INSKEEP: What about raising the age limit? Were you willing to go there?
FINE: I have concerns about that. I mean, removing the Second Amendment rights of people 18-21 years old - we have people who have families who want to protect themselves. And so I've got some concerns about how that will work. And we're going to see how that changes as the bill moves through the process.
INSKEEP: Representative, let me give you an opportunity to address some criticism that's been made of lawmakers who get support from the National Rifle Association. People will say the NRA is spending millions to support lawmakers. It's certainly true. We should point out the Tampa Bay Times says that the NRA actually spends very little money supporting lawmakers in Florida. But the grade you get from the NRA is very important, and you've got an A. Are you willing to cast a vote that might have that ranking go down?
FINE: Absolutely. But as far as I know, no lawmaker in Florida has received a dollar from the NRA in 18 years. So this notion that we're all bought and paid for, getting all of this money from the NRA - it's simply not true. The NRA made that grade of me before I was even in the legislature. So it's certainly not based on any votes that I've taken.
INSKEEP: Although the grade is politically important. It's maybe more important than money because there're a lot of people who will vote on that grade. There are a lot of people who will be activists or not so active based on that grade. Are you convinced that you and your colleagues are willing to challenge the NRA and put something in this legislation that the NRA might cause you to - well, knock you down to a B, knock you down to a C?
FINE: I ran for office for two reasons. Their names are Jacob and David - my sons. They're - that's the grade that I'm worried about. And I'm willing to take any grade from any organization as long as I'm looking out for my boys and everybody like them.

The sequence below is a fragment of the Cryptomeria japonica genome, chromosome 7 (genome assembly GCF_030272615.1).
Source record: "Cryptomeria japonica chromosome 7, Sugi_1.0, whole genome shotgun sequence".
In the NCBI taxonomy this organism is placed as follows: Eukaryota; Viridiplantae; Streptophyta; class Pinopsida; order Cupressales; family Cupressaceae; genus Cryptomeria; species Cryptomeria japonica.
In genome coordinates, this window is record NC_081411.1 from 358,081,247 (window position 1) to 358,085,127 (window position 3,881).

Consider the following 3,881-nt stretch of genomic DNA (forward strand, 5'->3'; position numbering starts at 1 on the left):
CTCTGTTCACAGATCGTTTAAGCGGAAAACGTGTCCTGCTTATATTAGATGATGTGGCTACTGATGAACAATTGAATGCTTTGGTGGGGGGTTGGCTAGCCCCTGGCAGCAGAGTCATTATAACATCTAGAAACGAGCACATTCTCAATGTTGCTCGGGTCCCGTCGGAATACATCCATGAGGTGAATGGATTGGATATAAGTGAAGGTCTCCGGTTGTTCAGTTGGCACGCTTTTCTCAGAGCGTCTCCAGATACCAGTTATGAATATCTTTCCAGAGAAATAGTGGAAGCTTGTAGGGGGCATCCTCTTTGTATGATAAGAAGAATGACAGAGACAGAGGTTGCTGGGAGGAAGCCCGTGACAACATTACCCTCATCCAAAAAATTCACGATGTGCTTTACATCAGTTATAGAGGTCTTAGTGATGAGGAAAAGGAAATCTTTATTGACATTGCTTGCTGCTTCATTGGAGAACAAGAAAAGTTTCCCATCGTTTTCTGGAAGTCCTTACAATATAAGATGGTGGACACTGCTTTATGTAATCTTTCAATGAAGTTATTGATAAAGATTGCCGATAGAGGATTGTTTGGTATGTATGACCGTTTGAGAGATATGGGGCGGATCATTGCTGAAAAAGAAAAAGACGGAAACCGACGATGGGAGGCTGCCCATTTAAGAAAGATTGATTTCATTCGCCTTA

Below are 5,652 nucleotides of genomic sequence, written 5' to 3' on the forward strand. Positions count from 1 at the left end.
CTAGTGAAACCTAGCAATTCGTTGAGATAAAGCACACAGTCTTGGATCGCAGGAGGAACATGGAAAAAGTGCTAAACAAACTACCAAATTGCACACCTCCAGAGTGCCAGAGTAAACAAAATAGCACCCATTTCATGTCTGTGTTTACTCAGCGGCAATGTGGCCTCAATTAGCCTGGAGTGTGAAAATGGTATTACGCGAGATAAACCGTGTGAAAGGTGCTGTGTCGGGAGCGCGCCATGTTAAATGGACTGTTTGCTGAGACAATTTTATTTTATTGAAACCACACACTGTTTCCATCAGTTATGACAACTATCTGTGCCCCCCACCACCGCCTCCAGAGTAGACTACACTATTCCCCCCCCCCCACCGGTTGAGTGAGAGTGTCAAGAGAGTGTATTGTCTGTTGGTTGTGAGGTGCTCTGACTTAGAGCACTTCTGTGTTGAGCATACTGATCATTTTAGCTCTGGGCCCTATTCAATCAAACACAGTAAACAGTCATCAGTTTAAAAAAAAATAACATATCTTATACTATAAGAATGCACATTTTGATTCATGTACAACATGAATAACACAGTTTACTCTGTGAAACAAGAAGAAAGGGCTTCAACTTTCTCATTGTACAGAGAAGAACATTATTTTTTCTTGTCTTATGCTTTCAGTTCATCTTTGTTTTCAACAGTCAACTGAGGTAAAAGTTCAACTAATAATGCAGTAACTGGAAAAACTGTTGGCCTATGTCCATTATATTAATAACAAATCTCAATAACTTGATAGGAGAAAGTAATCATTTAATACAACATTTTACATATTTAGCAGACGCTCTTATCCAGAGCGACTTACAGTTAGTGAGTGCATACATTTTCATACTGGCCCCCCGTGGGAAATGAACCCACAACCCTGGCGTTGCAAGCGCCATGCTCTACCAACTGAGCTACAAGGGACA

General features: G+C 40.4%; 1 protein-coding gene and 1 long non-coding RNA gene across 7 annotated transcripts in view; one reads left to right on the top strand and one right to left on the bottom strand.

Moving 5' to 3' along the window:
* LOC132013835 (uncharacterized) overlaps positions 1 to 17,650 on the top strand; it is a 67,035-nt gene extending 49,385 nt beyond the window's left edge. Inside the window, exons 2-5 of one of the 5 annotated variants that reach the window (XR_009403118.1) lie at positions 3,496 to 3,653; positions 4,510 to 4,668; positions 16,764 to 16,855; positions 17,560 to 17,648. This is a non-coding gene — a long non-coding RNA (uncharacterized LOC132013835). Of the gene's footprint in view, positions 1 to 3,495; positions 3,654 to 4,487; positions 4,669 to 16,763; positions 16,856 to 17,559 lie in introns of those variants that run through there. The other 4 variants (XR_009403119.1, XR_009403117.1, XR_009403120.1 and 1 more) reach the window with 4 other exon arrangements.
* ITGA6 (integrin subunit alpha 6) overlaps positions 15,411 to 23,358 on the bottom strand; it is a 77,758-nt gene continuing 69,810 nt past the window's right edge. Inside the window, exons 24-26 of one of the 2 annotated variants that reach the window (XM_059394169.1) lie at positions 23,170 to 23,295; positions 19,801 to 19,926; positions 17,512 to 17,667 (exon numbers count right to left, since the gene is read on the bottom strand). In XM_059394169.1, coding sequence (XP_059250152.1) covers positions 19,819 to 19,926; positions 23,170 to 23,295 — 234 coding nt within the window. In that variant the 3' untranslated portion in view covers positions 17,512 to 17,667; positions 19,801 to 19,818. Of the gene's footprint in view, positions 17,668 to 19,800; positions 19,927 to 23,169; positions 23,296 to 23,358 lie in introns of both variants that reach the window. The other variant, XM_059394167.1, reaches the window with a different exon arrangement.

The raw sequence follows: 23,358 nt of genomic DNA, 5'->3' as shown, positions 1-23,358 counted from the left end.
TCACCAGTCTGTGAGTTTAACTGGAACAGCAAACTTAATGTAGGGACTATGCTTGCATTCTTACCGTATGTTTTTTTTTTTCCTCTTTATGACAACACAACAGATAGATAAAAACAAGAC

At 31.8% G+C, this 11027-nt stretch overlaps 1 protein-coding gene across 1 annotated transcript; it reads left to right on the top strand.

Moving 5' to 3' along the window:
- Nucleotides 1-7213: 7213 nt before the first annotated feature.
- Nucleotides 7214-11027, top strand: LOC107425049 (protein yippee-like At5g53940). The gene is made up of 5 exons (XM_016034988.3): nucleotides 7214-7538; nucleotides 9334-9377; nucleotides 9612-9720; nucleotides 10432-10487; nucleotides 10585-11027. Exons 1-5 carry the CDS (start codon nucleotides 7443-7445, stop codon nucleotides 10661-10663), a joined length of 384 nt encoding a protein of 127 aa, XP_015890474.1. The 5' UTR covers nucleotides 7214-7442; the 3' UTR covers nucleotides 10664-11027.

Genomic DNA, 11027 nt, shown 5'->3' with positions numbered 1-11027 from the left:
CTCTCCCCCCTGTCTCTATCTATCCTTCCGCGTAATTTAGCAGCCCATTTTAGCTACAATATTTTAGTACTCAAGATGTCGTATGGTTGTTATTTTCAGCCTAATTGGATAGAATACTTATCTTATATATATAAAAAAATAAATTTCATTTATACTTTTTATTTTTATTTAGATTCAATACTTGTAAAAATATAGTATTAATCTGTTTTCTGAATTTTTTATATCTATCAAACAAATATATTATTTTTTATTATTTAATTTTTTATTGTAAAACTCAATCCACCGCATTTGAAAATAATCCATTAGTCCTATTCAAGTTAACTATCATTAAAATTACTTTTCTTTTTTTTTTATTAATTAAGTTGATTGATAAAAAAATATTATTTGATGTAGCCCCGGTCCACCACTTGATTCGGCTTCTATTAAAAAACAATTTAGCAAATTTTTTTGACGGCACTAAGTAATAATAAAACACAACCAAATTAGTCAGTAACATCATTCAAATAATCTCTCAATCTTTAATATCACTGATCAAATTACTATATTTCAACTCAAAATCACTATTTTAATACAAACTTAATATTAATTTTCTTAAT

INSKEEP: Do you feel certain, then, that Florida lawmakers will pass significant gun legislation before the end of this session that you're in?
FINE: I think we're going to pass significant legislation that will make sure what Nikolas Cruz did never happens again. What component gun control will have of that I think remains to be seen. But that's only one small part of the problem. The fact remains, we had all the laws necessary to make sure that he didn't commit this crime. We need to make sure we get to the bottom of what people like Sheriff Israel did so we make sure it never happens again.
INSKEEP: Oh, you're talking about the question of whether police officers should've gone in or whether the sheriff's department should have spotted Nikolas Cruz as a problem a little sooner.
FINE: Well, we know they should've. They received dozens of warnings, including from himself. So we knew that there were problems, and we knew there were issues, and they simply weren't addressed. Simply focusing on taking rights away from law-abiding citizens will not help us deal with the problems of Nikolas Cruz.
INSKEEP: Representative Fine, thanks very much - really appreciate talking with you.
FINE: No problem. Thanks for having me.
INSKEEP: Randy Fine is a Republican in the Florida House of Representatives. Transcript provided by NPR, Copyright NPR.